The card, shown here, is an expression of condolence and gratitude from the Hawaii chapter of the United Nations Association, in the form of a "lei of love".

Notes about Books

Dr. King opposes the existence of books that degrade the Negro image and falsely contribute to a "national brainwashing." He cites quotations from novelist John Steinbeck, which discourse on the "sacred" nature of a book.

Letter from Glenn T. Izutsu to MLK

Friday, November 6, 1964

Mr. Izutsu, President of the Associated Students of the University of Hawaii, congratulates Dr. King for winning the Nobel Peace Prize and recalls a visit by Dr. King earlier in the year.

Thank You Letter From MLK to Mrs. Helen N. Ceder

Thursday, December 21, 1967

Dr. King expresses appreciation for Mrs. Helen Ceder's contribution to Southern Christian Leadership Conference. He acknowledges that her support assists with many important projects such as voter registration and eradication of ghettos in the North.

Knudson, Albert

Dr. King references Albert Knudson's "The Doctrine of Redemption."

Letter from Gerhard Amendt to MLK

Gerhard Amendt of the West German Radio Corporation expresses his interest in having Dr. King give his opinion of the Civil Rights Movement.

Anonymous Telegram to President Johnson

Tuesday, October 31, 1967

This telegram, intended for the White House, was sent regarding the treatment of a former African American Secret Service agent, Abraham Bolden, at the federal medical center in Springfield, Missouri. The sender states that President Johnson ought to follow the United States Constitution and restore Mr. Bolden's freedom or face consequences.

Letter from Paul Sturges to MLK

Wednesday, November 18, 1964

Rev. Paul Sturges invites Dr. King to address the annual meeting of the Massachusetts Baptist Convention.

Civil Rights Symposium Program

Thursday, April 8, 1965

This document is a program from a symposium workshop on national and local civil rights challenges.

Letter from Norman Thomas to MLK

Thursday, October 15, 1964

Norman Thomas offers his congratulations to Dr. King for being the recipient of the Nobel Peace Prize. Thomas also feels the need to thank the Nobel Committee for recognizing Dr. King's leadership in being the one to receive the coveted award.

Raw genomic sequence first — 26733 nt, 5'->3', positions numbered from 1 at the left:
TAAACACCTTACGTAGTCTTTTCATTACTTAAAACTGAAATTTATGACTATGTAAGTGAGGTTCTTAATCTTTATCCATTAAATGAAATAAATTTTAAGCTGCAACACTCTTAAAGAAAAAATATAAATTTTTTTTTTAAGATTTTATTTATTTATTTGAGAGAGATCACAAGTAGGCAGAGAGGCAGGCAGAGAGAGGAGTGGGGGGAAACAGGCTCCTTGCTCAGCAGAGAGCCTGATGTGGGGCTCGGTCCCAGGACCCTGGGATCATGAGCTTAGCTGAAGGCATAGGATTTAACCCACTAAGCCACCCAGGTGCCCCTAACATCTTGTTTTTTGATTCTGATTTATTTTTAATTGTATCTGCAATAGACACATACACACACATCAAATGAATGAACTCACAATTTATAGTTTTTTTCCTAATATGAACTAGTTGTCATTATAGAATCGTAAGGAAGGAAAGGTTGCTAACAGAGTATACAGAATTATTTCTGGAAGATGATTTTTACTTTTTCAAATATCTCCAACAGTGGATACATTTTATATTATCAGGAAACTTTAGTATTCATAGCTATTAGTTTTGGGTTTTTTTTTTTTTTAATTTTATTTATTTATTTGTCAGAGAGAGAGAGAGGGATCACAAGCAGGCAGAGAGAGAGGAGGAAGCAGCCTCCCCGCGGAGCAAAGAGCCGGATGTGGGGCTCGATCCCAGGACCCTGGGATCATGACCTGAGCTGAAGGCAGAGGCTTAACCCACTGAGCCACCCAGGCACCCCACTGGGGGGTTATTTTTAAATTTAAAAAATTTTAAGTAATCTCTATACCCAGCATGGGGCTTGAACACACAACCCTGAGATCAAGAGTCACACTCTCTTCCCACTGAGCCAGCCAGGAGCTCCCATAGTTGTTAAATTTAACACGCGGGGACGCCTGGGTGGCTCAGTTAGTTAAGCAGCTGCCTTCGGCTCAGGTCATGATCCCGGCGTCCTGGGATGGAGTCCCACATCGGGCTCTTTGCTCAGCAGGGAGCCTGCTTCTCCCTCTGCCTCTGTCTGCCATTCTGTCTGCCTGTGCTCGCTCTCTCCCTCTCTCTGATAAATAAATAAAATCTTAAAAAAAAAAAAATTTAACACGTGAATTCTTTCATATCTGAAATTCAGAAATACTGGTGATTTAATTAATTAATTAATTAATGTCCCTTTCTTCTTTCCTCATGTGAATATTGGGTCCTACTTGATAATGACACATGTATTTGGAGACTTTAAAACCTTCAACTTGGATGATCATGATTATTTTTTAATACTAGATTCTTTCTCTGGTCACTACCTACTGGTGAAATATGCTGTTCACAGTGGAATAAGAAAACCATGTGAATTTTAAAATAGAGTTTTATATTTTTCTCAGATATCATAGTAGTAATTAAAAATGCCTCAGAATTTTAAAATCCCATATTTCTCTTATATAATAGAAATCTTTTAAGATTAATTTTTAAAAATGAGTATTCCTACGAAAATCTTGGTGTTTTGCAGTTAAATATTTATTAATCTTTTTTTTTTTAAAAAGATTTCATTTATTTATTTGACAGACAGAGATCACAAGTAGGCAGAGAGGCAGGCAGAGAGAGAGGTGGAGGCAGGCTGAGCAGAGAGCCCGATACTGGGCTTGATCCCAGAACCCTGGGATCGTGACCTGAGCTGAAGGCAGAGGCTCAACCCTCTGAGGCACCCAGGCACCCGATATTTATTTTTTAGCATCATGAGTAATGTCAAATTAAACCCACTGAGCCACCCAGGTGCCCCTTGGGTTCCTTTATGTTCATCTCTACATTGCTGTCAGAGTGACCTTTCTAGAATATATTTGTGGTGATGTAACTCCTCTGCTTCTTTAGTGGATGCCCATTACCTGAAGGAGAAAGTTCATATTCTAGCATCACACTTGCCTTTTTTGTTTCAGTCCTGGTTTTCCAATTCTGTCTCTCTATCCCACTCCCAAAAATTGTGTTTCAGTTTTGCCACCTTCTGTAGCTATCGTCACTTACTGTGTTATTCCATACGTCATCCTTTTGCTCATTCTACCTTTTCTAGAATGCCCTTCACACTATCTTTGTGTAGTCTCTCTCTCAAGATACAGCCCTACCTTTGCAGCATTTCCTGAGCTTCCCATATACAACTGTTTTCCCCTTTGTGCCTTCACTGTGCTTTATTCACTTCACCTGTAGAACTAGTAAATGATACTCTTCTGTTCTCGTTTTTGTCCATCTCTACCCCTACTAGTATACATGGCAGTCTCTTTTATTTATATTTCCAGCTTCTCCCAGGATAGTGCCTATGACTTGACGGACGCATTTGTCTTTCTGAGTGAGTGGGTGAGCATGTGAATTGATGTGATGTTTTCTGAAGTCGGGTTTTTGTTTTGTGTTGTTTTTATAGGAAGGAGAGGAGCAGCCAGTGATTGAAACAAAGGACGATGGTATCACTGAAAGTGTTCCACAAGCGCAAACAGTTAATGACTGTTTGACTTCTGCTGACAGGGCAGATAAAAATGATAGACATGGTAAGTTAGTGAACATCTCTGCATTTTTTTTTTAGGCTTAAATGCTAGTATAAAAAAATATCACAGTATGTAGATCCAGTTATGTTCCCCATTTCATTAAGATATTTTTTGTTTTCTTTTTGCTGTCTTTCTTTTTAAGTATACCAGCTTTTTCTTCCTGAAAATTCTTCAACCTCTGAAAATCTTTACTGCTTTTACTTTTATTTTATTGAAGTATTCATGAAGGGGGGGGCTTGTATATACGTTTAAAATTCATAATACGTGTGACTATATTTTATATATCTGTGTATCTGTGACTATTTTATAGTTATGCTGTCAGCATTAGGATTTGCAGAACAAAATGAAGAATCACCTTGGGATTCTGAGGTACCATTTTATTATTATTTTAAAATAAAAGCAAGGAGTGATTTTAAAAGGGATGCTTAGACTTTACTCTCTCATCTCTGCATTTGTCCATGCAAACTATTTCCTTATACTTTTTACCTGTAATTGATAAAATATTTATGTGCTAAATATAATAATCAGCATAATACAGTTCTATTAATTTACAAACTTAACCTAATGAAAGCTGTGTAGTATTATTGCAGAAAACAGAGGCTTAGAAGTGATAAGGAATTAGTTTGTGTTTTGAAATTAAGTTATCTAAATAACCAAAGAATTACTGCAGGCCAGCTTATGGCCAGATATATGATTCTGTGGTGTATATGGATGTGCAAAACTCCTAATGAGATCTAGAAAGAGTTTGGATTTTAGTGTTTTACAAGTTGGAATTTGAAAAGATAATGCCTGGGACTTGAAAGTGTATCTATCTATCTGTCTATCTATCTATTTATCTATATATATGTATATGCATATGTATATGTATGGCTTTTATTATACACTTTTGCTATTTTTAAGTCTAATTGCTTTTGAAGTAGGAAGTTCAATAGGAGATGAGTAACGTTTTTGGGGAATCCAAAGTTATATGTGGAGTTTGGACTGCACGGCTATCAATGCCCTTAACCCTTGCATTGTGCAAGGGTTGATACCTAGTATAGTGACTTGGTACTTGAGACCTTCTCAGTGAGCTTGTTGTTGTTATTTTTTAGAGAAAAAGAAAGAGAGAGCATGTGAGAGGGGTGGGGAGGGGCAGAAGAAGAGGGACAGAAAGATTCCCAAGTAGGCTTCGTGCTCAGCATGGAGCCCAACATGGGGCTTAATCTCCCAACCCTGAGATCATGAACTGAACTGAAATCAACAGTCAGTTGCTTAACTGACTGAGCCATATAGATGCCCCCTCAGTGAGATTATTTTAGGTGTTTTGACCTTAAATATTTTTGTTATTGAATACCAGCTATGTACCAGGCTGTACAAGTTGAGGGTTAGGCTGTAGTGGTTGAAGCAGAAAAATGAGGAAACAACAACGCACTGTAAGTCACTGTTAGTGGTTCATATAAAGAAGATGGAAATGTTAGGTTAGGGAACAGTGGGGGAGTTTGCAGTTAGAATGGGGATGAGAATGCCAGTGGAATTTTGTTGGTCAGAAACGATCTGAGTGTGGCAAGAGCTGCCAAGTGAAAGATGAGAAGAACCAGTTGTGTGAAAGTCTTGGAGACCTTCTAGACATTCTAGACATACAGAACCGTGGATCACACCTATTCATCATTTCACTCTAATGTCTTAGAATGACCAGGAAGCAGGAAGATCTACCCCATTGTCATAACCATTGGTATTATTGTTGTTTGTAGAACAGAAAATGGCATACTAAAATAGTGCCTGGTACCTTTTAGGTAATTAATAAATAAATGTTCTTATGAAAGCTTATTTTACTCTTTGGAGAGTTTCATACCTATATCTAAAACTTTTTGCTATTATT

Letter from Andrew Heiskell to MLK

Tuesday, July 25, 1967

Mr. Heiskell extends an invitation for Dr. King to join Mayors of major cities and other national leaders in forming a coalition to address urban problems.

Pledge of Support from Thelma Rutherford

Wednesday, March 15, 1967

Thelma Rutherford, Missions Representative for the Church of the Savior in Washington D. C., pledges the churches support for Dr. King and the work of the SCLC. She encloses a check for $500.00 with this letter.

Emancipation Proclamation Dinner Program

Dr. King speaks at a dinner engagement honoring the centennial anniversary of The Emancipation Proclamation.

Telegram from Dr. John W. Doolittle to MLK

Friday, December 11, 1964

Dr. John W. Doolittle congratulates Dr. King on being the recipient "of an outstanding honor," and urges him to never forget the U.S.A.

Letter from Richard Boone Regarding Child Development Program in Mississippi

Thursday, February 2, 1967

Richard Boone, Executive Director of Citizens' Crusade Against Poverty, encloses a news release regarding the upcoming opening of the Child Development Group of Mississippi.

Notecard Regarding the Religion of Feeling

On this handwritten notecard, Dr. King outlines several and their views on the psychology of religious beliefs. This is an example of one of many notecards Dr. King kept in a cardboard filing box for reference to quotations, ideas, books, and other publications, definitions, and bible verses.

Letter from Robert D. Heslep to MLK

Tuesday, February 6, 1968

The Philosophy of Education Society, Southeastern Region writes Dr. King giving full moral support in the development of "The Poor People's Washington Campaign."